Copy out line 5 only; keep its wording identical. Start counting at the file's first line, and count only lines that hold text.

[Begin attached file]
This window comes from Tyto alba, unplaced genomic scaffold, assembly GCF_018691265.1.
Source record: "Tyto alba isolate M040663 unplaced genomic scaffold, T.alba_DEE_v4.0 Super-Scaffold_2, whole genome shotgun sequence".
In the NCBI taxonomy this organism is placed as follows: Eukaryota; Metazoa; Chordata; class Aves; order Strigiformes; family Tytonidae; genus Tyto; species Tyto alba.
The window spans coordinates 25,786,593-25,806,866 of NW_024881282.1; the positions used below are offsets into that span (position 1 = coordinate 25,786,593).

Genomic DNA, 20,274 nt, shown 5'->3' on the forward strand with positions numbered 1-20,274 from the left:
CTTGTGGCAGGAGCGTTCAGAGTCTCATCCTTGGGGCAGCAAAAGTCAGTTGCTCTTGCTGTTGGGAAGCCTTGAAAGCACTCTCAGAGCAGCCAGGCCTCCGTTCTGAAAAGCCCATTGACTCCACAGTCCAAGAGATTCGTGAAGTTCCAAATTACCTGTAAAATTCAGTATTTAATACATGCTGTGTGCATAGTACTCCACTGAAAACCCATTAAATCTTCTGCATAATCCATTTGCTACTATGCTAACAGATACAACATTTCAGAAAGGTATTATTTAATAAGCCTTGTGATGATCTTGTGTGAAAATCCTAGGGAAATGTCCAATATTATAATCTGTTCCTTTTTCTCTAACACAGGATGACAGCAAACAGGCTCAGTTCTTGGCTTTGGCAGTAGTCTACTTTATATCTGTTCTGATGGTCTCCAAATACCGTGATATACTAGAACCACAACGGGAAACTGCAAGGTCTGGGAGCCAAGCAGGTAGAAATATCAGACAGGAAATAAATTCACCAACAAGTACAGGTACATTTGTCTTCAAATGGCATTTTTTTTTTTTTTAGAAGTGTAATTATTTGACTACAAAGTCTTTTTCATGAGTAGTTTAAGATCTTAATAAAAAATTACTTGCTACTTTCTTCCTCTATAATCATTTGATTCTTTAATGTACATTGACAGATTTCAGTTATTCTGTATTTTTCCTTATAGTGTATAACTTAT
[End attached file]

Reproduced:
Genomic DNA, 20,274 nt, shown 5'->3' on the forward strand with positions numbered 1-20,274 from the left: